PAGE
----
15. Sep 8, 2008 #3495 of 6277
    whitenack

    whitenack New Member

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    Aug 26, 2008
    Thanks.

    I read that on the TWC website, but didn't understand it for some reason.

    So, if I call up TWC customer service and ask for a M card, they will know what I'm talking about?
     
  16. Sep 9, 2008 #3496 of 6277
    lrhorer

    lrhorer Active Member

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    Aug 31, 2003
    San...
    No guarantees, and I wouldn't bet my life on it. They should, but whether they will or not is another matter.
     
  17. Sep 9, 2008 #3497 of 6277
    DallasFlier

    DallasFlier HONESTY is nice...

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    Jan 23, 2003
    Plano, TX
    Internet connectivity is fast becoming a utility, just like electric or gas service. Why SHOULDN'T it be metered? If you use 20x what most everyone else is using, why should the rest be forced to subsidize your usage? Take your statement and substitute "electric service" for "internet connectivity."

    "I just don't see electric service as something that should be 'metered'..."

    Sounds pretty silly, huh? :rolleyes:
     
  18. Meatball

    Meatball Member

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    Jan 11, 2007
    Ah, but there is a difference :) I was never told that my electricity use would be 'unlimited', yet broadband has always been touted as that.

    Now, if they do go metered and I don't use my internet at all that month and my bill is $0, that's one thing. But from what I can tell, everyone is still getting hit up with the base price for service, regardless of what they're using, they just add on if you go over.

    But I digress, this should probably get split off into a separate thread.
     
  19. Distortedloop

    Distortedloop Member

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    Dec 5, 2007
    San...
    Actually, no, it doesn't sound all that silly - at least not roll your eyes silly as you imply.

    In some countries (oil rich Mid Eastern ones, and perhaps others) aren't utilities free for all? Didn't Tesla propose that electricity should be free for all and transmitted over the air?

    As the previous poster states, the issue for many is that it is advertised as "unlimited, high speed." Unlimited, by my dictionary, means "without limits."

    Now, if they want to change the name of the service and advertise it as "X umber of GBs METERED service with no guarantee of what your up/down speed will be at any given time of the day," and charge accordingly (such as zero usage means zero charge) that's another story.

    All these arguments are what is silly. The problem isn't so much HOW MUCH "internet" you use. It's not bits that flow through the pipe, it's how fast you're trying to flow them that's the issue.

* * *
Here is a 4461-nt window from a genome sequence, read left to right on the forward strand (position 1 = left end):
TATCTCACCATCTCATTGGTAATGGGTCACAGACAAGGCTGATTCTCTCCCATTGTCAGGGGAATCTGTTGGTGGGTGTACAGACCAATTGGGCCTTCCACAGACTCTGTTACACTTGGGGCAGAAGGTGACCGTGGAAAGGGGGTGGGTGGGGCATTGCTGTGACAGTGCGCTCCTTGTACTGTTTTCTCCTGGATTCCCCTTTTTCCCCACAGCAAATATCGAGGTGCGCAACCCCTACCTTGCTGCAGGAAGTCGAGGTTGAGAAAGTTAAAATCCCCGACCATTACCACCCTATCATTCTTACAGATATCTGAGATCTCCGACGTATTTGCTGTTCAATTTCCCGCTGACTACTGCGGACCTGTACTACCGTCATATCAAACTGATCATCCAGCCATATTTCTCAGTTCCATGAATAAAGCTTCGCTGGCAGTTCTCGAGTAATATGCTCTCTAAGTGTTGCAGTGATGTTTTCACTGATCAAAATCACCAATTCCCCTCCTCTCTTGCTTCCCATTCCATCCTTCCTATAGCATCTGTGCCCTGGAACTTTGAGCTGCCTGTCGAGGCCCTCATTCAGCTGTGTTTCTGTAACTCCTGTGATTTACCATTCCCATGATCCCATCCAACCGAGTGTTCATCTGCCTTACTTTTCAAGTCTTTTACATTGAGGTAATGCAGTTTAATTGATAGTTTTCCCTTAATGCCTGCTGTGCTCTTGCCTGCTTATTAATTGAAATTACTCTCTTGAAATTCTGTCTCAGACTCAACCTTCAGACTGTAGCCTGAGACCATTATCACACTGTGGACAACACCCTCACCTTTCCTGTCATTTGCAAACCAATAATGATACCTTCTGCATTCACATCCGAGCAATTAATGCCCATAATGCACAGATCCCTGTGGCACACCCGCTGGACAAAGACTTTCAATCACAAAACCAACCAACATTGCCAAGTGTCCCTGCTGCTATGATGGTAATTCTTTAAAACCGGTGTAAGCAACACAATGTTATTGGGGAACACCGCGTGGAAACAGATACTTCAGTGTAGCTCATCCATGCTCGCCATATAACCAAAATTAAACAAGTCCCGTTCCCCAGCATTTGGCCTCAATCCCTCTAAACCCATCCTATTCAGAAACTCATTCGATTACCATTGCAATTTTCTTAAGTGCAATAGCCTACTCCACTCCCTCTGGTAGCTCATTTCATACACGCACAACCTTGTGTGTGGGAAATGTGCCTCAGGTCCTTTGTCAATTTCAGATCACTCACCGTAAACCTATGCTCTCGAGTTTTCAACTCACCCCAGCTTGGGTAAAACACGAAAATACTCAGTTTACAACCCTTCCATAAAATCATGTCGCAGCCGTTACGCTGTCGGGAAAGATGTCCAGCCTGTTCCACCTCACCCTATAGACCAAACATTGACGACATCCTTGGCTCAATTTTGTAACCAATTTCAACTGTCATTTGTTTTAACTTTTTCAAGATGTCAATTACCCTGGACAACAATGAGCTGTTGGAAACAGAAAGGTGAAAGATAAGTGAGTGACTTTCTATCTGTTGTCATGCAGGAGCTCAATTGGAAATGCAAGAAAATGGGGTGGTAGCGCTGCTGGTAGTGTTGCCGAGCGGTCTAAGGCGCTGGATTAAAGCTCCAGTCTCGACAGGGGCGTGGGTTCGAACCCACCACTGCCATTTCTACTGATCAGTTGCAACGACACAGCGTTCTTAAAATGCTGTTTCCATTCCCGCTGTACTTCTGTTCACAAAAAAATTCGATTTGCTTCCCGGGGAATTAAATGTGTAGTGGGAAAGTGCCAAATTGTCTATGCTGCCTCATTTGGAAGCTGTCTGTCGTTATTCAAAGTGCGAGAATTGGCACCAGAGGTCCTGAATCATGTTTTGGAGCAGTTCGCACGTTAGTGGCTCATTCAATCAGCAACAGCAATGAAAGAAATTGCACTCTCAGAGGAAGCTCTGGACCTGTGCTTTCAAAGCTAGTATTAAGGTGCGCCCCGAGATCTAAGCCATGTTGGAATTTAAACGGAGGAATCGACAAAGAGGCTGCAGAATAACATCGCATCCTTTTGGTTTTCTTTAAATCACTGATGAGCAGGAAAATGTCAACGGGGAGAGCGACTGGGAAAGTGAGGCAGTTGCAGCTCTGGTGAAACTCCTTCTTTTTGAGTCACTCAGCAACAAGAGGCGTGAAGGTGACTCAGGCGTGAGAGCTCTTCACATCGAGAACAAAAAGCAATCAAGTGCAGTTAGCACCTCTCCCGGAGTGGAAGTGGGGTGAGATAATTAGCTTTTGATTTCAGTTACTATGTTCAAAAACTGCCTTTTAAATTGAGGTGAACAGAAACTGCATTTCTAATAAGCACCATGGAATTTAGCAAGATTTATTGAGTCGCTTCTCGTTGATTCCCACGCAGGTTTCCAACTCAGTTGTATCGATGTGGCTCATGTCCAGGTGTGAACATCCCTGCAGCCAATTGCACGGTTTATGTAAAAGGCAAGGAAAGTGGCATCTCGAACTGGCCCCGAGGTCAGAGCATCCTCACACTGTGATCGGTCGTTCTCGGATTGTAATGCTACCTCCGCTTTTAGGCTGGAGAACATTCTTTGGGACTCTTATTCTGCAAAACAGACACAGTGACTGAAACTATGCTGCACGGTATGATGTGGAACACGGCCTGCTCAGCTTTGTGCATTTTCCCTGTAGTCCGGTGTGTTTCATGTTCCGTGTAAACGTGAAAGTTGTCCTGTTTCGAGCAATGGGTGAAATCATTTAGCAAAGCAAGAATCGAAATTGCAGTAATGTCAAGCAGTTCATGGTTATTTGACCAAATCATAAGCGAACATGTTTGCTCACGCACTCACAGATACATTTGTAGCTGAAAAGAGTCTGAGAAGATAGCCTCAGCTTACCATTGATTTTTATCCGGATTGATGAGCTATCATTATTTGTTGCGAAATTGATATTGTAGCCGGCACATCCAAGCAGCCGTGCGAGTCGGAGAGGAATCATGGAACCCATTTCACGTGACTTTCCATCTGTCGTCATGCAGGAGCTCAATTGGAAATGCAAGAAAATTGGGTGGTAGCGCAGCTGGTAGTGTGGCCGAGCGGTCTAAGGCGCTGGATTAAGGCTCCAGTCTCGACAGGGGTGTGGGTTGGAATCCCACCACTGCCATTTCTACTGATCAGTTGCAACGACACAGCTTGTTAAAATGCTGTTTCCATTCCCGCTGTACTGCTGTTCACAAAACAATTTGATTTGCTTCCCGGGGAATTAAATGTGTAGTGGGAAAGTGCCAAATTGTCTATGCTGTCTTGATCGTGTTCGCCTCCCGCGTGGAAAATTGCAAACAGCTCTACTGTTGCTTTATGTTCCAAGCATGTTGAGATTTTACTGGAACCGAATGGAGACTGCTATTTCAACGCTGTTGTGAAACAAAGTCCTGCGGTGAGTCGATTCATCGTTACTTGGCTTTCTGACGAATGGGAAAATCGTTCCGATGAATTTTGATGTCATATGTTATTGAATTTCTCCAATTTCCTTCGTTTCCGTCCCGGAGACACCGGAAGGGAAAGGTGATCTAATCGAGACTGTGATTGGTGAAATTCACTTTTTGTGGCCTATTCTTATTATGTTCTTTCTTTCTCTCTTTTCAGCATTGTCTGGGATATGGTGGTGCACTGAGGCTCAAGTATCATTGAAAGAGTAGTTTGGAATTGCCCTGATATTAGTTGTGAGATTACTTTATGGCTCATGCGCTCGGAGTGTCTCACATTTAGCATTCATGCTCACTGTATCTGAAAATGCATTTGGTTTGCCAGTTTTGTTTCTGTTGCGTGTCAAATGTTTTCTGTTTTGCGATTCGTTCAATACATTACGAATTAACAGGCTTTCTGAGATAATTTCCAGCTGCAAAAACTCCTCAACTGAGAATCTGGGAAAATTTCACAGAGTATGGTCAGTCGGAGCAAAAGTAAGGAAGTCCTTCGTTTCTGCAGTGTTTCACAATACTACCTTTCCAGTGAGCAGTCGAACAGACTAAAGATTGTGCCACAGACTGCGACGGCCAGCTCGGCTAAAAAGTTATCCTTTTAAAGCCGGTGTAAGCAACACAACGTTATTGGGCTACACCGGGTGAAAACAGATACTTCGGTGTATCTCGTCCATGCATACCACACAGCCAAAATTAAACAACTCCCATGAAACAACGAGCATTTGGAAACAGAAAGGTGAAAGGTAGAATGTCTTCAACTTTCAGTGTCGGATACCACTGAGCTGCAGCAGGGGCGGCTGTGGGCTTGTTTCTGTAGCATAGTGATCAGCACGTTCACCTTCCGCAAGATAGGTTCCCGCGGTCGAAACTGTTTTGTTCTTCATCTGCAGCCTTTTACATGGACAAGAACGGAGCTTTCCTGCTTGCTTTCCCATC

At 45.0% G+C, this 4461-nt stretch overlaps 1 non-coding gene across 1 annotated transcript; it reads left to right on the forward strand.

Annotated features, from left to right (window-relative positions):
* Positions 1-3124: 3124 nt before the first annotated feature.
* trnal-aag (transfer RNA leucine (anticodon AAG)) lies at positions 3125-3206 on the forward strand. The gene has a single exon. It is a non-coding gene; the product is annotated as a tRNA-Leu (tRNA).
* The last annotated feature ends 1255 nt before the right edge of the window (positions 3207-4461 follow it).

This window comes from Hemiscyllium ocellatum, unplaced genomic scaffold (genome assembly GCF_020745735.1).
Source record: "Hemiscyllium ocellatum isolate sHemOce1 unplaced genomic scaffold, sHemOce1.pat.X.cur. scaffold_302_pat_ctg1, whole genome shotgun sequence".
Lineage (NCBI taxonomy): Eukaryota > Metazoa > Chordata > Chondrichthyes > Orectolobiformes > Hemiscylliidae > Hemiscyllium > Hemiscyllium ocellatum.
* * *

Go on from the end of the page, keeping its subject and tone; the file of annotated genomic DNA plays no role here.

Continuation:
It's irrelevant if you 100GB per month total, it's WHEN you use it that is the problem. I'll wager that 2/3 of the 24 hour day there is plenty of "bandwidth", since most people on a cable loop are at work or asleep. The problem is when everyone is trying to stream HD content at the same few hours of the evening window. If I am a night owl and do all my "internet" at 2:00 AM, I am unlikely to be impacting other users on my loop, so how would cutting me off for heavy usage in the middle of the night help all those fighting for some of the "pipe" in the early evening? IT WOULDN'T.

    In my opinion, bottom line here is that the Cable companies failed to maintain their infrastructure by diverting too much money to capital gains and now they are struggling to keep customers on their primary services (premium TV channels delivery) and the best they can come up with to that is to cap usage on the internet which is the primary source of media delivery competition. There's plenty of bandwidth out there if the tech news sites are correct, they're just not building out the last mile properly, and they have no reason to do so if they're only real interest is keeping you on the Video Extreme 5 digital tier 5 movie network packages...
     
  20. whitenack

    whitenack New Member

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    Aug 26, 2008
    Yes. The problem actually could be that we let the monopolies control the internet in the first place.

    On a global scale, USA is far behind other countries, even 3rd world countries, in terms of internet quality.

    Why would you let the cable and telephone companies be the gatekeepers to a technology that would/will eventially put them out of business?

    Are we actually surprised that this is happening? Are we surprised that these companies are wanting to make it more expensive to use?